Justices consider right to die

U.S. challenges Oregon law allowing doctors to prescribe lethal medication


WASHINGTON -- The Supreme Court and its new chief justice, John G. Roberts Jr., heard the Bush administration's challenge to the nation's only "right to die" law yesterday, a case that pits social conservatives against people who believe the terminally ill should be allowed medication that will end their lives.

At issue is whether Oregon or the federal government has the power to decide whether doctors may prescribe lethal doses of medication.

The justices sounded closely split on the question. Roberts sharply questioned lawyers on both sides and did not tip his hand as to how he would vote.

It is the first major test of the Roberts Court, and it might not be decided until President Bush's nominee to replace Justice Sandra Day O'Connor is confirmed by the Senate.

Oregon's voters twice have approved the Death with Dignity Act, which permits an individual with an incurable disease to seek lethal medication from a doctor. Two other physicians must confirm that the patient probably will die within six months and is capable of making an independent decision.

The Oregon law took effect in 1997; since then, 208 people have ended their lives by taking medication.

Social conservatives, including then-Sen. John Ashcroft, a Missouri Republican, and Rep. Henry J. Hyde, an Illinois Republican, opposed the Oregon law because it authorized a form of suicide. Then-President Bill Clinton's attorney general, Janet Reno, refused their pleas to challenge the Oregon law.

The regulation of medicine and the licensing of doctors long has been left to the states.

But shortly after Bush took office in 2001, his new attorney general, Ashcroft, decreed that doctors who prescribe a legal drug for the purpose of ending a life were in violation of federal drug-control laws.

A federal judge in Portland, Ore., and the U.S. Court of Appeals in San Francisco have blocked Ashcroft's decree from taking effect. They said the federal drug-control laws were intended to halt drug traffickers, not to regulate doctors and the practice of medicine.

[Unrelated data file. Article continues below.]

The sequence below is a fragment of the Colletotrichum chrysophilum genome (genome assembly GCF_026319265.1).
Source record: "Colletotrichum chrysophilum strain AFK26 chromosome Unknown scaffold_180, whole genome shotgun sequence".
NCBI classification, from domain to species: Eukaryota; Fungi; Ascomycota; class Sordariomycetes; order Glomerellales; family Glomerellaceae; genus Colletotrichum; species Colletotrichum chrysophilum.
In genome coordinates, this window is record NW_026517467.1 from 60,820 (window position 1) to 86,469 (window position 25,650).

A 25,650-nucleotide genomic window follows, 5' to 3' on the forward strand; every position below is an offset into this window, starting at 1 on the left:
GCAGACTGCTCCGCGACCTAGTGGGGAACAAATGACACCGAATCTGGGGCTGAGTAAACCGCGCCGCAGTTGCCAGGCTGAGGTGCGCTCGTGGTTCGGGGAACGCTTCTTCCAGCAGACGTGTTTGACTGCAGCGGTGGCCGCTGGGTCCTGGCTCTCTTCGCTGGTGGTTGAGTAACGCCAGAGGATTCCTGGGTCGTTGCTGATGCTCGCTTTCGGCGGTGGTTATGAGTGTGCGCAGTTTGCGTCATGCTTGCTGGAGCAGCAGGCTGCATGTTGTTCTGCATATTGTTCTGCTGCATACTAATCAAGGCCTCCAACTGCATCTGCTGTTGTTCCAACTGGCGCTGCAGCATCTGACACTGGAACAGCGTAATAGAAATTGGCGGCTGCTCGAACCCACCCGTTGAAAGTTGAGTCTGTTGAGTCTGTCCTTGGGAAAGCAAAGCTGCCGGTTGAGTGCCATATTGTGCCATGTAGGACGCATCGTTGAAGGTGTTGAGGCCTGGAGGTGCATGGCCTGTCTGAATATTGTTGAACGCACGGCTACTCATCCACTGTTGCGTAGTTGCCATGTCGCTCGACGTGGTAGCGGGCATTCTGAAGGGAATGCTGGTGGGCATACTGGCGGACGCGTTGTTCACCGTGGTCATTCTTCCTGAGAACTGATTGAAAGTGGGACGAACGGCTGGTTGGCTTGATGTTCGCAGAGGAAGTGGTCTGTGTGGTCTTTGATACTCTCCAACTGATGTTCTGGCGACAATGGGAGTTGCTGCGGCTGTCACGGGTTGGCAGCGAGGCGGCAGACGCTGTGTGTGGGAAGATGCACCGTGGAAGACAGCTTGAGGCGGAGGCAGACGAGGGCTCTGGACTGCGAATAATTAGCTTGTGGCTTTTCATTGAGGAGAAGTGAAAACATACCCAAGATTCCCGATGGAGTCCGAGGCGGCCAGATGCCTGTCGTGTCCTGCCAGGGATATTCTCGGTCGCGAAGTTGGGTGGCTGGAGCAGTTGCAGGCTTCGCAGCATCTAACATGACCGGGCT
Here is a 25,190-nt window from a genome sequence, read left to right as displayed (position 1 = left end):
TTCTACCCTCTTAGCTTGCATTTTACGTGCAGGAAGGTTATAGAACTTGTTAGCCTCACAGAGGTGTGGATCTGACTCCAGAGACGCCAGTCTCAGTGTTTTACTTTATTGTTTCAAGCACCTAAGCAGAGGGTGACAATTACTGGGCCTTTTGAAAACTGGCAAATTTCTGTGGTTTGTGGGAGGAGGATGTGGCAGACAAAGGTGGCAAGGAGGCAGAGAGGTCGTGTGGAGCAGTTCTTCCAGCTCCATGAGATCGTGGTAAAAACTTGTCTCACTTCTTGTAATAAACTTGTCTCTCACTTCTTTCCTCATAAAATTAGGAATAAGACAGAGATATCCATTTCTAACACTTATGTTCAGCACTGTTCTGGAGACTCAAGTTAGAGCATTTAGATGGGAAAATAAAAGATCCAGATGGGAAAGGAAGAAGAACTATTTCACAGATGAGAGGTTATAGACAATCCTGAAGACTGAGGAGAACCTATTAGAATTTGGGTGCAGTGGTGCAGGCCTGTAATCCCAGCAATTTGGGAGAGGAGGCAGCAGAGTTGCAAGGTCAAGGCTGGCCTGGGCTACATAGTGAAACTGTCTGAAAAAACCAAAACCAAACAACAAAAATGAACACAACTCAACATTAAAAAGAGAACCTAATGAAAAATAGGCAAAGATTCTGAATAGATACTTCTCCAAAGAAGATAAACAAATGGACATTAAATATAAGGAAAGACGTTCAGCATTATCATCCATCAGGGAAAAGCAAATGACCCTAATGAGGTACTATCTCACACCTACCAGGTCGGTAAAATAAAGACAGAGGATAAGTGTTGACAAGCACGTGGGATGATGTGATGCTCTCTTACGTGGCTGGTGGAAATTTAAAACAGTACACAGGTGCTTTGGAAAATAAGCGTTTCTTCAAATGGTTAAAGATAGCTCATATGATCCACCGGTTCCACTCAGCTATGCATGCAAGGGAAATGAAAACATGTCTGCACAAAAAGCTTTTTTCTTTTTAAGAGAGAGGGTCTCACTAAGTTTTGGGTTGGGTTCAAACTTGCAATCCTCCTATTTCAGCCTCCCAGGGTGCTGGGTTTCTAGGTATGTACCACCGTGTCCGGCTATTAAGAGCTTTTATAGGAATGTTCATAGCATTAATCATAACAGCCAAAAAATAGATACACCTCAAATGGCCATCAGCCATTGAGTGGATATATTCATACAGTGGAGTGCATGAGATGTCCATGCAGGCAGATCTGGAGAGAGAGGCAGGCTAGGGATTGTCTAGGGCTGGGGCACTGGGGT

The case, Gonzales v. Oregon, might tip the issue of states' rights vs. federal power on its head.

Traditionally, conservatives have leaned in favor of the states, while liberals have been more inclined to support federal authority. But to judge by yesterday's arguments, the court's conservatives and liberals appear ready to switch sides when it comes to doctor-assisted suicides.

As a lawyer arguing before the Supreme Court, Roberts was adept at giving crisp, direct answers to questions from the justices. During yesterday's argument, he showed the same skill in posing short, direct questions that highlighted a key point.

Arguing for the Bush administration, U.S. Solicitor General Paul Clement maintained that Congress gave federal authorities the power to regulate how drugs are used: "The most natural reading of the Controlled Substances Act is that this falls within the authority of the attorney general."

Roberts questioned that.

"What's the closest analogue to this?" he asked Clement, pressing for an example of where the U.S. attorney general had overruled the states and their doctors on how legal drugs are used.

Clement paused and then responded that the Food and Drug Administration had objected in the 1970s when several states allowed the use of laetrile as a cancer treatment.

"That's the FDA. What about the attorney general?" Roberts repeated.

Clement could not cite a specific example of where the attorney general had overruled state medical authorities on the use of prescription drugs. Roberts' question highlighted that Ashcroft was claiming a new power to regulate the use of prescription drugs.

Oregon state lawyer Robert M. Atkinson picked up on that point, saying, "For the first time in our history ... a single, unelected federal official has decided what is accepted state medical practice." But Roberts also challenged his claim that state authorities could ignore federal drug laws.

Justice Antonin Scalia, the court's leading conservative, led the attack against Oregon's law and spoke in favor of federal authority.

Justices David H. Souter and Ruth Bader Ginsburg, who are part of the court's liberal wing, responded that federal authorities never claimed such broad power over medicine and drugs. The drug-control law "was about drug abuse, drug pushing," Souter said, not about regulating how doctors used medications.

Along with Souter and Ginsburg, Justices John Paul Stevens, Sandra Day O'Connor and possibly Stephen G. Breyer sounded as though they believe Ashcroft overstepped his bounds.

The case could end in a 4-4 tie if Roberts joins with Scalia and Justices Clarence Thomas and Anthony M. Kennedy in favor of the Bush administration.

O'Connor could create a 5-4 majority in favor of Oregon if a decision were handed down soon. But she plans to step aside as soon as her successor is confirmed by the Senate.

If the decision still is pending, O'Connor's vote would not count. If the court is split 4-4, the justices move to rehear the case before a nine-member court.

David G. Savage writes for the Los Angeles Times.

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